In earlier eras, our nation’s workforce kept pace with the skill and technology demands of employment through near-universal high school completion, and subsequently through large-scale college enrollment. For current cohorts, however, the education system may have to be much more flexible in offering programs that directly respond to rapid changes in technology and workplace requirements, particularly for those already working or who may face other challenges in attempting to complete a four-year college degree. Those in the latter category tend to be low-income, minority, first-generation, and other traditionally disadvantaged students; these groups have suffered the greatest job losses in the current recession, compounding the polarizing changes to the U.S. labor market over the last decade. Helping these groups attain credentials that have strong value in the labor market is therefore vital to the well-being of the nation and of individual states.
Extensive research has shown the value of a college education. However, much of this research measures the value of a bachelor’s degree or an amorphous and highly heterogeneous category, “some college.” The results provide little insight into the value of the postsecondary education of millions of college students who never complete (nor intend to complete) a bachelor’s degree. Longitudinal datasets with transcripts have allowed for more refined analyses that include different types of community college degrees, and sometimes even certificates (less than two-year awards) and the number of college credits earned. This research generally confirms that subbaccalaureate credentials, as well as college credits without a diploma, are associated with higher earnings. But such findings are still insufficient because they are too broad. Knowing that a particular credential, such as the occupational associate degree, yields returns on average across the country is somewhat useful, but it does not help to understand the value of that credential in particular states or in specific occupations. Students who enroll in college must choose specific programs, and states and colleges must also decide what types of credentials and courses to offer within the context of local and regional labor markets.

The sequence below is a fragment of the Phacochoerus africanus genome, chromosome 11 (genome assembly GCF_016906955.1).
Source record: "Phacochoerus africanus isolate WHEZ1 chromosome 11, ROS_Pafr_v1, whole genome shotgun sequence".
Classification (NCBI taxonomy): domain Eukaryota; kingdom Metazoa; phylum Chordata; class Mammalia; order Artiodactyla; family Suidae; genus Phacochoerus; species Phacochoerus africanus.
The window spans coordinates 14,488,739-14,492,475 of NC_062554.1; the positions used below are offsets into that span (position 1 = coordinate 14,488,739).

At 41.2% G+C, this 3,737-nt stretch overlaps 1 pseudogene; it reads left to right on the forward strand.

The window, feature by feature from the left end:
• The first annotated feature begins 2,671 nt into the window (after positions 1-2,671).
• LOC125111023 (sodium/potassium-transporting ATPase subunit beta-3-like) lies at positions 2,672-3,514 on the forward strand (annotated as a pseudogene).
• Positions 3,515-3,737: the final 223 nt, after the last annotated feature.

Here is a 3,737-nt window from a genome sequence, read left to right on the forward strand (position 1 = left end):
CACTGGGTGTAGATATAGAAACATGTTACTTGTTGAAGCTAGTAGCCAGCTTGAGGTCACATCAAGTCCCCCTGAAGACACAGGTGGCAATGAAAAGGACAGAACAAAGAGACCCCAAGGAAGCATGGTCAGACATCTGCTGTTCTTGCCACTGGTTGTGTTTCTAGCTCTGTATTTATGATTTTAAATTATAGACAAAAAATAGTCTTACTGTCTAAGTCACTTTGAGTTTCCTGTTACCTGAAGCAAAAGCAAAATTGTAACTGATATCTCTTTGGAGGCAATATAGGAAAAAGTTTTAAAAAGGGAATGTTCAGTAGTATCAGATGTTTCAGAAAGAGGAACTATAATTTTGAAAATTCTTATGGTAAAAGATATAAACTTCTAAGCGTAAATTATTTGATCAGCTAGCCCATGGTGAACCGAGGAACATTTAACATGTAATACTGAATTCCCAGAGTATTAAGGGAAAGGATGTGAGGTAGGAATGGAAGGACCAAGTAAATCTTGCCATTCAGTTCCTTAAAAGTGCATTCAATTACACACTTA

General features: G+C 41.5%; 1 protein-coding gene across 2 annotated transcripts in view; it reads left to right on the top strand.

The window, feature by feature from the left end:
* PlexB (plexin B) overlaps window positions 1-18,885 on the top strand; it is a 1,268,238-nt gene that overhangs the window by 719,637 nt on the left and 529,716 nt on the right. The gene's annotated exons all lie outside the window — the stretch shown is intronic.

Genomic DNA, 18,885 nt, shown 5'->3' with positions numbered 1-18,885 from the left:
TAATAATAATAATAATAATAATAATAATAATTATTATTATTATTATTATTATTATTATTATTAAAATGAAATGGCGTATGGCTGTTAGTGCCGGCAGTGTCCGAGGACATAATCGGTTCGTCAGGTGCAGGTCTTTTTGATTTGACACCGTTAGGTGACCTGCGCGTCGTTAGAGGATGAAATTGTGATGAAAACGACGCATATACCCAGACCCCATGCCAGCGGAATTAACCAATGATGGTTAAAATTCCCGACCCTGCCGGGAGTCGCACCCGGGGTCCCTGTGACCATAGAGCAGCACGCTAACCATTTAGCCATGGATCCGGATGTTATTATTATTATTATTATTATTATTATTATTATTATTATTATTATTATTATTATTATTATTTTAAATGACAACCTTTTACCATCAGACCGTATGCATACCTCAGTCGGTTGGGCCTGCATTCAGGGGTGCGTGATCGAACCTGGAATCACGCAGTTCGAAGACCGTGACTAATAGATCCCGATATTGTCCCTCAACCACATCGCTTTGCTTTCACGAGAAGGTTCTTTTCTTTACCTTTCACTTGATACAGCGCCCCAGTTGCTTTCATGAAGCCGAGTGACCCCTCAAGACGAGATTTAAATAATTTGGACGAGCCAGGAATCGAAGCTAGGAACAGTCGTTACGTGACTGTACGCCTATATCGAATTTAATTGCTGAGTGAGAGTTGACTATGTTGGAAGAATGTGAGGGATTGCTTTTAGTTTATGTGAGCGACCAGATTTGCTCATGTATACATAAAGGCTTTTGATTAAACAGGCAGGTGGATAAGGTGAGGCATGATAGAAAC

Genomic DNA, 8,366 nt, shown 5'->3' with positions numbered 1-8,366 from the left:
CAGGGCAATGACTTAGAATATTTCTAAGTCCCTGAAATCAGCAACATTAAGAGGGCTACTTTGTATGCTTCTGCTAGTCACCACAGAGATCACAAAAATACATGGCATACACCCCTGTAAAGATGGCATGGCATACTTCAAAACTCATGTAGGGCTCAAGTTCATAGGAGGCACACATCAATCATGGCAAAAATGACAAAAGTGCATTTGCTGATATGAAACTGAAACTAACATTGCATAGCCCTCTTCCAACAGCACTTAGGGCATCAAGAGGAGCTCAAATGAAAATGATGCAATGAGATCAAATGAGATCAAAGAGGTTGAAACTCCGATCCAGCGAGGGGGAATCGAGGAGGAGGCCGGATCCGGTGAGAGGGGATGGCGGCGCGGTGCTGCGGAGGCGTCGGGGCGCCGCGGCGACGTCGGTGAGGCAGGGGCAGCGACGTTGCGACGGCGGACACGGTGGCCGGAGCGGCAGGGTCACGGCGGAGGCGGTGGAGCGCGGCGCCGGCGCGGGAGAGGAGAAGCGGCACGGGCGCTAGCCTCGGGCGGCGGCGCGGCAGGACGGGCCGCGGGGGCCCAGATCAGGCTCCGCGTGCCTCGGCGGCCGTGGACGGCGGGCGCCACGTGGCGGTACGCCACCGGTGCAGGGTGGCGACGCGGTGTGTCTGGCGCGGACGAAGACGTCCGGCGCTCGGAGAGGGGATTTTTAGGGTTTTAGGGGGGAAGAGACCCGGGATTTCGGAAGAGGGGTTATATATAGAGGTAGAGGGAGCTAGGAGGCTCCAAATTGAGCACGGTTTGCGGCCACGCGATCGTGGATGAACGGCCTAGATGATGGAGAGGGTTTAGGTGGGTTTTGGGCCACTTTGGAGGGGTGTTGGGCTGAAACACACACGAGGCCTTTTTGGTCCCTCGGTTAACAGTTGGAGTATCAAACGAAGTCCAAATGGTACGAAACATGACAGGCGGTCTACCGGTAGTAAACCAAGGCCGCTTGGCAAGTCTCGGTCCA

In deciding where to invest limited resources for program development, states and colleges need to know what the potential employment returns or outcomes are to specific types of programs and fields of study. Our research will help answer these questions by using large-scale datasets with individually linked data on college enrollment and labor market outcomes for a range of specific postsecondary education pathways, a term that refers to the characteristics, sequences, and timing of student course-taking.
The results of our research on employment returns may benefit federal and state policymakers and educators as they plan programs and devise policies to encourage students to choose and successfully complete particular pathways. Yet it is also the case that the federal government and states also need concrete information on the effectiveness of particular policies and programs that encourage students to enter and complete promising pathways. To extend our analysis of employment outcomes outlined above, our policy research will focus on two substantive areas. First, we will analyze the effects of mixing employment and education as well as the impact of policies that encourage the combining of work and study. Second, given that labor market outcomes vary across different pathways for similar students, we will examine programs that guide students and that provide incentives for students to choose particular fields or pathways.